Dimensions  Standard Landscape  68 pgs   Standard Paper

Category  Arts & Photography

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Comments (3) Write a comment


ebeebe says

I found Woven Light an interesting and delightful book to read. David's poems and photographs gave me a new insight to Andrew Wyeth's internal thoughts that inspired his paintings made on Pennsylvania landscapes and on people he portrayed in his work. Woven Light belongs on every persons coffee table who have heard of Andrew Wyeth so they can enjoy and share with friends.

posted at 10:32am Mar 27 PST


ronvitale says

Every once in a while I stumble upon a work that captures the essence of art in a quiet and pure form. I purchased a copy of David Livewell's "Woven Light" and was amazed at the photography and the beauty of its poems. Livewell's book takes the reader on a journey through Andrew Wyeth’s historic Chadds Ford, Pennsylvania, revealing the "private symbolism that captivated the artist his entire life."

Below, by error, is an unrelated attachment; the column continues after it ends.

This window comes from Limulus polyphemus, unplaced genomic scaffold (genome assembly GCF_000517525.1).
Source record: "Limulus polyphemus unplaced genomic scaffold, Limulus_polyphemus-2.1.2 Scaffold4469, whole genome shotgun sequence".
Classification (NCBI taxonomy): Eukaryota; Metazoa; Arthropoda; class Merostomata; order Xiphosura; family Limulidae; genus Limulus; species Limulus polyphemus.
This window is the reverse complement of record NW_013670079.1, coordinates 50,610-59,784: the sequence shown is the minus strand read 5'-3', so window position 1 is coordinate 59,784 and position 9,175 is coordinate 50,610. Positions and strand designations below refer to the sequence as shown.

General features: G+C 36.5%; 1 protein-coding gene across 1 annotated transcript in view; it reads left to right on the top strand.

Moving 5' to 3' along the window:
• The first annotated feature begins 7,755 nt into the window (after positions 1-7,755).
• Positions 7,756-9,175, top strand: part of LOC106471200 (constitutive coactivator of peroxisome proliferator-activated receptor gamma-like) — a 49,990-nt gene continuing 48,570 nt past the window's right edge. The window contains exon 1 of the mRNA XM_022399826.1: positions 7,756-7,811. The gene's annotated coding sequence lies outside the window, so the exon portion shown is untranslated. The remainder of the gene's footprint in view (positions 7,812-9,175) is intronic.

As a lover of art, I was aware of Wyeth's prominence as an artist, but I had never had the opportunity to explore the meaning behind his works in more detail. One of Wyeth's famous paintings, Christina's World, is stark and jarring. A young woman lies in a field, positioned in an odd manner. There is a story to be told in her movements, but the viewer takes in the view, wanting to know more.